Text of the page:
Permalink Submitted by Chen Weidong on October 4, 2017

write a and 2a for the amount of money in those two envelope, write x for the amount of money that is in your chosen envelope. The x can be a or 2a in both cases with the probability of 1/2. When the x is a, the amount of another envelope must be 2a, vice versa. If you change your mind to choose another envelope, in fact the expected amount you will get is:
"the expected value when your chosen envelope is a " plus "the expected value when your chosen envelope is 2a", which is 1/2*(2x) (when x equals a ) plus 1/2*x/2 (when x equals 2a).

so the expected amount you will get is 1/2*(2x(x=a)+x/2(x=2a))=1/2(2a+a)=3/2*a.

At the same time, the expected value of the first envelope is 1/2*a+1/2*2a=3/2*a.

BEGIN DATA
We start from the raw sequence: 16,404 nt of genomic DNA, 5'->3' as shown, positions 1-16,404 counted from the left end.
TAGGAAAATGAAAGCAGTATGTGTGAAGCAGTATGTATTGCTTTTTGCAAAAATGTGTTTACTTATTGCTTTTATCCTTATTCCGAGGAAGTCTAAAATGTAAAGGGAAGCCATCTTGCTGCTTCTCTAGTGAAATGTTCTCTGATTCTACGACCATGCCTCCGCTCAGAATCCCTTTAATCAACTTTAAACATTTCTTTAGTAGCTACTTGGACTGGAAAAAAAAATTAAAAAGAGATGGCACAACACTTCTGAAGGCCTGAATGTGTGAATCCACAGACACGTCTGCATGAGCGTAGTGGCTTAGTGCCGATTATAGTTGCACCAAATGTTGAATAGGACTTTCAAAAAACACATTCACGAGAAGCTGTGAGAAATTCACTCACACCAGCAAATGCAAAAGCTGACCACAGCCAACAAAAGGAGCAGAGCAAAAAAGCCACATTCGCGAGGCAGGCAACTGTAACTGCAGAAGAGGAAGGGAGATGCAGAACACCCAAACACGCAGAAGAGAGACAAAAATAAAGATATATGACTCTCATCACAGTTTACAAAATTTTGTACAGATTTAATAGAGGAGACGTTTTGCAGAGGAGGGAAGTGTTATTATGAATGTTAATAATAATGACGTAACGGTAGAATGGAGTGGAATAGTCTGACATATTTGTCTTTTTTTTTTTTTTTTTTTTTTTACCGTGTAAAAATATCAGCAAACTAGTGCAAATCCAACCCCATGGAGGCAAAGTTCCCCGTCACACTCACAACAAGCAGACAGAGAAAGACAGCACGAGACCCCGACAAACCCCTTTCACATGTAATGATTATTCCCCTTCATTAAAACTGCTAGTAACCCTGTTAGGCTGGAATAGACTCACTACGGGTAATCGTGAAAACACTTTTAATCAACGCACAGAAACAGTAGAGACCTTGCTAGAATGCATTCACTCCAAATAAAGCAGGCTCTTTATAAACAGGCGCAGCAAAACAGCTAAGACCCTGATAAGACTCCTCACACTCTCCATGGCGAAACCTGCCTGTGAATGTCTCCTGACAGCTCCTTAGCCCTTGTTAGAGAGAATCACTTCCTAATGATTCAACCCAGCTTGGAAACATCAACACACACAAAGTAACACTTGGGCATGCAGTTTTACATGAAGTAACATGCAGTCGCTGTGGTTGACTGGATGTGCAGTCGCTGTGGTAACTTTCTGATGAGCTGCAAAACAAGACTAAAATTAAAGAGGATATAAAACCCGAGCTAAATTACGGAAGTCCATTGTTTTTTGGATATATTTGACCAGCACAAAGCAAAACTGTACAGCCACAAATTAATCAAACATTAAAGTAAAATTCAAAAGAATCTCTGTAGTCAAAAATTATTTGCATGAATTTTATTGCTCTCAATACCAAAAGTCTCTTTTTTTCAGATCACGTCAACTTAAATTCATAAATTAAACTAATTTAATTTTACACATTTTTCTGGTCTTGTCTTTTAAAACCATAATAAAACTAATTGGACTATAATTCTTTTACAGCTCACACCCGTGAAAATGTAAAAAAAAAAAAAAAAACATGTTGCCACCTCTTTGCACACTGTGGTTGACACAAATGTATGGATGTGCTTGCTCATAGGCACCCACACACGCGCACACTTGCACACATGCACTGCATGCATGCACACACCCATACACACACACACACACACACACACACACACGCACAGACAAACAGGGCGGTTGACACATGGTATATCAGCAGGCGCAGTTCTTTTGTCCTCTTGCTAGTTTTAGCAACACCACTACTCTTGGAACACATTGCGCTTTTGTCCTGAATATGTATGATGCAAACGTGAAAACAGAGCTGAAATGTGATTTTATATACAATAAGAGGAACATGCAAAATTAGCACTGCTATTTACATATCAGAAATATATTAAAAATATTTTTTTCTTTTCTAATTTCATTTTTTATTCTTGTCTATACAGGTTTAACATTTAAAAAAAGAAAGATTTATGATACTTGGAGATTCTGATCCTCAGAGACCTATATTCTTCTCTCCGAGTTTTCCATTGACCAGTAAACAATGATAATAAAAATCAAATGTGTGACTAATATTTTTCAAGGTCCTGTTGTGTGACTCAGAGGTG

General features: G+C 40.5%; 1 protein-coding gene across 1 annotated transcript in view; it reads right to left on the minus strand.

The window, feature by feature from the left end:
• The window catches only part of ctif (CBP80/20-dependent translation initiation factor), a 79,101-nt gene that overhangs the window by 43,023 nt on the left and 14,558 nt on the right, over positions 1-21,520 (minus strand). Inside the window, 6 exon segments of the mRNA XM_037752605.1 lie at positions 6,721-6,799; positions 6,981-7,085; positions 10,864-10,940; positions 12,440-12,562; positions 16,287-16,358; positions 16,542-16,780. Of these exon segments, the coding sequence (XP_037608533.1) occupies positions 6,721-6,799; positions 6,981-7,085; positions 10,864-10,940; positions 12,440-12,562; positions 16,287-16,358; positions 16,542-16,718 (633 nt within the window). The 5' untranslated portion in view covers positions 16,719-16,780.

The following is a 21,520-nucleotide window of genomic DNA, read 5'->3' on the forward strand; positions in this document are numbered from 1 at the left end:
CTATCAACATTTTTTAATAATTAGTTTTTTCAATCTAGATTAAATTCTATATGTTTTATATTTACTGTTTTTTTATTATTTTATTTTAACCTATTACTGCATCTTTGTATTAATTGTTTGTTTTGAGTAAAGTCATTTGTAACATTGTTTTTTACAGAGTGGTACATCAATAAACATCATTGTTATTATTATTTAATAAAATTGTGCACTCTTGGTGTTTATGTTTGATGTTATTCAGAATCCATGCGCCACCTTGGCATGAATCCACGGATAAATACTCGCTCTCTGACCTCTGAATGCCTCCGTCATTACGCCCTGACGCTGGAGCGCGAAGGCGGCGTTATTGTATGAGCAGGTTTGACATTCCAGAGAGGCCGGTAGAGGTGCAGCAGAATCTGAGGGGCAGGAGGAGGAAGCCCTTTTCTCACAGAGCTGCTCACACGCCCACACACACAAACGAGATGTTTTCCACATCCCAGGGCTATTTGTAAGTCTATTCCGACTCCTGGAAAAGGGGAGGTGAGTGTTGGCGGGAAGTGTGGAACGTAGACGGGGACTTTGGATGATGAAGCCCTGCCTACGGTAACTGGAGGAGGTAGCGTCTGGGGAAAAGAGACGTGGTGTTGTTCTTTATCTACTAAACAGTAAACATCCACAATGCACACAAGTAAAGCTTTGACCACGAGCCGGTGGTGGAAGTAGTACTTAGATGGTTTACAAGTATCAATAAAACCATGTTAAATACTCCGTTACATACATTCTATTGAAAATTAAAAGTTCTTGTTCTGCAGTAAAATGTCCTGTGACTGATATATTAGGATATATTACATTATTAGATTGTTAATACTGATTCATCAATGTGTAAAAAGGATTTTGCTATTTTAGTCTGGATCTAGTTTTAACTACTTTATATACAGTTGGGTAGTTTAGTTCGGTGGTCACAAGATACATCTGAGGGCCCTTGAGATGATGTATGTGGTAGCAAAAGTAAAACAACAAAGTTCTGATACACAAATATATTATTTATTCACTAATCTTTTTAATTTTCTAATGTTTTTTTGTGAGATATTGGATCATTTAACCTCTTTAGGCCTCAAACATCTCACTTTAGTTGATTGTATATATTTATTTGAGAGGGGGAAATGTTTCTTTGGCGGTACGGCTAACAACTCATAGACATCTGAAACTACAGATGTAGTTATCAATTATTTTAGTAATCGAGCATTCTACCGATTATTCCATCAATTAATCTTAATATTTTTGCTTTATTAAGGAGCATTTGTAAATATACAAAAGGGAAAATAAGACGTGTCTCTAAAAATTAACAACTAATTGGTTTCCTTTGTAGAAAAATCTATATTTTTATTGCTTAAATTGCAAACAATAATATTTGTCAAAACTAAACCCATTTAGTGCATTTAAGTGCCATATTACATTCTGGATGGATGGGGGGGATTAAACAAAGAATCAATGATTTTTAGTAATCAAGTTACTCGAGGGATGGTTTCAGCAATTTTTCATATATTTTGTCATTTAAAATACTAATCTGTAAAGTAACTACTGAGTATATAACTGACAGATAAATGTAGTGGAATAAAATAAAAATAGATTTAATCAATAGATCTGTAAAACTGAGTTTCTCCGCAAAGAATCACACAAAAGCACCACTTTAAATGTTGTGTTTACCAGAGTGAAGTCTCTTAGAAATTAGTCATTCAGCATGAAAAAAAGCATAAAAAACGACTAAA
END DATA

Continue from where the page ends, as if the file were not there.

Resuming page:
In conclusion, you do not have to change your mind if you choose one envelope.

The key point is that the " x " in the chosen envelope is a random variable, the x in 2x or x/2 for the amount of other envelope is two different value .

## the value of x in 2x and x/2 is different

write a and 2a for the amount of money in those two envelope, write x for the amount of money that is in your chosen envelope. The x can be a or 2a in both cases with the probability of 1/2. When the x is a, the amount of another envelope must be 2a, vice versa. If you change your mind to choose another envelope, in fact the expected amount you will get is:

"the expected value when your chosen envelope is a " plus "the expected value when your chosen envelope is 2a", which is 1/2*(2x) (when x equals a ) plus 1/2*x/2 (when x equals 2a).

so the expected amount you will get is 1/2*(2x(x=a)+x/2(x=2a))=1/2(2a+a)=3/2*a.

At the same time, the expected value of the first envelope is 1/2*a+1/2*2a=3/2*a.

In conclusion, you do not have to change your mind if you choose one envelope.

The key point is that the " x " in the chosen envelope is a random variable, the x in 2x or x/2 for the amount of other envelope is two different value .